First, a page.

Crooked Creek White Mountains Research Station

July 11 – 19, 2016

By Andrea Calderon
St. Edwards College
August 9, 2016

I was initially introduced to the Doris Duke Conservation Scholarship Internship by a professor at my university, Professor Peter Beck. Professor Beck personally knew about my passion for conservation and sustainable development after having been my instructor on a course that focused on human impacts on the environment and the many unprecedented consequences. This class helped me define my dream job: to help develop impoverished areas sustainably with green energy as a sole source. I was unfathomably pleased when I was accepted as a Doris Duke Conservation Scholar for the opportunity it provided to get hands-on experience in the field of conservation. Even though field research isn’t precisely what I want to do, the knowledge and skills I have gained are complimentary to the career I will pursue.


Andrea Calderon ’19

The White Mountains Research Station was a personal favorite location for me. The scenery was breathtakingly beautiful with mountain ranges that carried on for miles and jaw-dropping sunrises that illuminated their presence. The research I conducted here was equally thrilling. I had the opportunity to collect data on Pinus longaeva, also known as, bristlecone pine trees. I hypothesized that global warming had a direct effect on bristlecone pine tree habitat. The data I collected displayed the presence of more seedlings at higher altitudes. The results supported my theory that there is an elevation shift upward of the bristlecone habitat. Between having the opportunity to do research on the worlds oldest living organisms and my unforgettable early morning hiking excursions, the time I spent at the White Mountains will remain in my fondest memories as a Doris Duke Scholar.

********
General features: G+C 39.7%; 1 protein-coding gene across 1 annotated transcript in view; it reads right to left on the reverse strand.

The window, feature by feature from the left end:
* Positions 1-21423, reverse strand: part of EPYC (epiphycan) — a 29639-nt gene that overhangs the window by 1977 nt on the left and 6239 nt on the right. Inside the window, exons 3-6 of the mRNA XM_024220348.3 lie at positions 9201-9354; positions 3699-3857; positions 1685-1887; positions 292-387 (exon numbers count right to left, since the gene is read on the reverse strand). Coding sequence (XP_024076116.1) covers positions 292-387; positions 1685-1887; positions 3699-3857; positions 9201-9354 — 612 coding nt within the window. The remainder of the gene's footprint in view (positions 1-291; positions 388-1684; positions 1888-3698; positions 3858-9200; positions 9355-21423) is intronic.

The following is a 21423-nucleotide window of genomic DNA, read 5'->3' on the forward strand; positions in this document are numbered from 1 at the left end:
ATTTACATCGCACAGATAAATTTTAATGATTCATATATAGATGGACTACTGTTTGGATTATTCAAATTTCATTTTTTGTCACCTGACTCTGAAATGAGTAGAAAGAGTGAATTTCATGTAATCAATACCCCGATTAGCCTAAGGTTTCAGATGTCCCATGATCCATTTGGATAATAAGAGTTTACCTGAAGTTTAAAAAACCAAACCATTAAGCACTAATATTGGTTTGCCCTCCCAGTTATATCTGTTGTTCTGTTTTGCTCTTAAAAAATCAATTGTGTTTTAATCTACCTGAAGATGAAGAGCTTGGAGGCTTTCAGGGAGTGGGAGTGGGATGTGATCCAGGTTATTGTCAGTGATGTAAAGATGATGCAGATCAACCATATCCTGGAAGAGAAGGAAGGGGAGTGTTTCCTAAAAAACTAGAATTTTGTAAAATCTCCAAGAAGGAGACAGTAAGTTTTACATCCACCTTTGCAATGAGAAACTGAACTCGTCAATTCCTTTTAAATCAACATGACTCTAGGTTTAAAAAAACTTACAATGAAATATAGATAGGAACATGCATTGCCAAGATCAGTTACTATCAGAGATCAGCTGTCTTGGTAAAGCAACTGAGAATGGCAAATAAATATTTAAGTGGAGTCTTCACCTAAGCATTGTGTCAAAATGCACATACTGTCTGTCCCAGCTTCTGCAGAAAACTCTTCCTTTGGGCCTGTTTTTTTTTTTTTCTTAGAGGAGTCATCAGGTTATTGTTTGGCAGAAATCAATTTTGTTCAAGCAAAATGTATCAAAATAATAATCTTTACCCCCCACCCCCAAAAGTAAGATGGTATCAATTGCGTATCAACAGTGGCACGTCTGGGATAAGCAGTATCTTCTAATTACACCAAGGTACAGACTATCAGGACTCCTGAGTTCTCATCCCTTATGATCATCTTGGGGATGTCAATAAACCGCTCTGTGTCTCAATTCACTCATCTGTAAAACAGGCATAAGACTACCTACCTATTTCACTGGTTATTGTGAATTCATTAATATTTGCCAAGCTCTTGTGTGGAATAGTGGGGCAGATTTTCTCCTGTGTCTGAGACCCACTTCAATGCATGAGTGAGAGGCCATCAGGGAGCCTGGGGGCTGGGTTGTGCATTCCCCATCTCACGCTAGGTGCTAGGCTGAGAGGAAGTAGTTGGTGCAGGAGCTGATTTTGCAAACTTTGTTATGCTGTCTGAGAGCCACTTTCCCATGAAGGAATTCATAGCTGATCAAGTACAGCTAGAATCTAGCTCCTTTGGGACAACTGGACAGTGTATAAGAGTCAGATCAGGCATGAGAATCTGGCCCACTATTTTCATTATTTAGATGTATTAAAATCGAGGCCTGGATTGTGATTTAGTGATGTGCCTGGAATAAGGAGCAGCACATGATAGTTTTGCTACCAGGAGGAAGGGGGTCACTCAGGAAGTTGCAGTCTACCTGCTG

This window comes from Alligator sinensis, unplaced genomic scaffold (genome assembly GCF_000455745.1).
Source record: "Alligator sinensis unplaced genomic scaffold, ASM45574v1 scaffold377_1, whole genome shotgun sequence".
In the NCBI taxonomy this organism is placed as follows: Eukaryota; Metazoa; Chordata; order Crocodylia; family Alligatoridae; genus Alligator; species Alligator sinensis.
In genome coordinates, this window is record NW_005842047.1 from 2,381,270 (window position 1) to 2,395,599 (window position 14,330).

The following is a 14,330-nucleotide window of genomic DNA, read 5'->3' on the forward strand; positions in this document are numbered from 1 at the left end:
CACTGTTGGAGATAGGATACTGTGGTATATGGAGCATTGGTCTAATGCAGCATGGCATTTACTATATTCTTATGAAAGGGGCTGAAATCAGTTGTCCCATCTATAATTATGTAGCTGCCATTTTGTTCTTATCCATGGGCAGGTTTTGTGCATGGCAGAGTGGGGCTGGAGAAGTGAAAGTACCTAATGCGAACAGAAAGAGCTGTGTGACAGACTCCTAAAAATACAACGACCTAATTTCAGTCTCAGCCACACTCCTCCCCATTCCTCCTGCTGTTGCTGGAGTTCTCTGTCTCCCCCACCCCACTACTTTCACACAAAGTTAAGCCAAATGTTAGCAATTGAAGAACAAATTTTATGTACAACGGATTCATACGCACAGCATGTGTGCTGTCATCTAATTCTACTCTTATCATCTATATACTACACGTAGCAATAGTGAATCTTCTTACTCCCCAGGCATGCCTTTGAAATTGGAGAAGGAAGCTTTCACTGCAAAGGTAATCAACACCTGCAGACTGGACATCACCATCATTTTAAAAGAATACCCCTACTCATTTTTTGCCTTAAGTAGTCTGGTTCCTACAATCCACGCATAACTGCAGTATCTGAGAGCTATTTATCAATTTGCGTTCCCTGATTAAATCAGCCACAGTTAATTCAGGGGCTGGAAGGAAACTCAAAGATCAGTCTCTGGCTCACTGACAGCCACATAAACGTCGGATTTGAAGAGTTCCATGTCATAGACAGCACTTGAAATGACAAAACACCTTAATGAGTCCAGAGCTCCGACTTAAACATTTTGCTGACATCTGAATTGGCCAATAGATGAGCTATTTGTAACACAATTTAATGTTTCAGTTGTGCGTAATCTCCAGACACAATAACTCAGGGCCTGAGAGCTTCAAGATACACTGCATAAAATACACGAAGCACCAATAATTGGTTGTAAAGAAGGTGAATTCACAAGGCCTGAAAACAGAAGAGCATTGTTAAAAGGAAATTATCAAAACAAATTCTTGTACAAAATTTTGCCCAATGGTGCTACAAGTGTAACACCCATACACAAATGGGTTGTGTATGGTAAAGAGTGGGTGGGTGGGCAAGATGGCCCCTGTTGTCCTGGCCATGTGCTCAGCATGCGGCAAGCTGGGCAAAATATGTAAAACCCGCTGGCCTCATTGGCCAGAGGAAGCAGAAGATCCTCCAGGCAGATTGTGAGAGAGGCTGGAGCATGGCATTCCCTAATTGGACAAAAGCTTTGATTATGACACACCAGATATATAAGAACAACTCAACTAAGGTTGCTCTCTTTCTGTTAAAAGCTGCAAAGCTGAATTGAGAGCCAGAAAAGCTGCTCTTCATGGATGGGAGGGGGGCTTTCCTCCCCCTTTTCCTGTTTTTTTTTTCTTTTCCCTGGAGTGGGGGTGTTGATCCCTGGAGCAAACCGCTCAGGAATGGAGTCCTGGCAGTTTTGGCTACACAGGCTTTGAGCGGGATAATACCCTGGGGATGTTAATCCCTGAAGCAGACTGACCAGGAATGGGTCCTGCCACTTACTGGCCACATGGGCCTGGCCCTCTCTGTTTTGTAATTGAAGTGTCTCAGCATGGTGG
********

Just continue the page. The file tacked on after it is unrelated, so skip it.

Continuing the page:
Prior to this internship, I had never designed a research study, much less conducted one. However, after five weeks of hands-on experience and intense immersion at varying research stations, I have gained invaluable skills and knowledge on the research process as a whole. However, being a Doris Duke Scholar has done much more than teach me these skills, it has connected me with 19 other individuals who are equally passionate to bring diversity into the field of conservation. As a part of the 2016 Doris Duke Cohort, I am confident that the skills we have attained will be essential in our attempts to bring diversity into to the world of conservation. Endlessly, we will pursue to attain diverse cultural inclusion as a main priority in our attempts to “make the world a better place and have fun doing it”.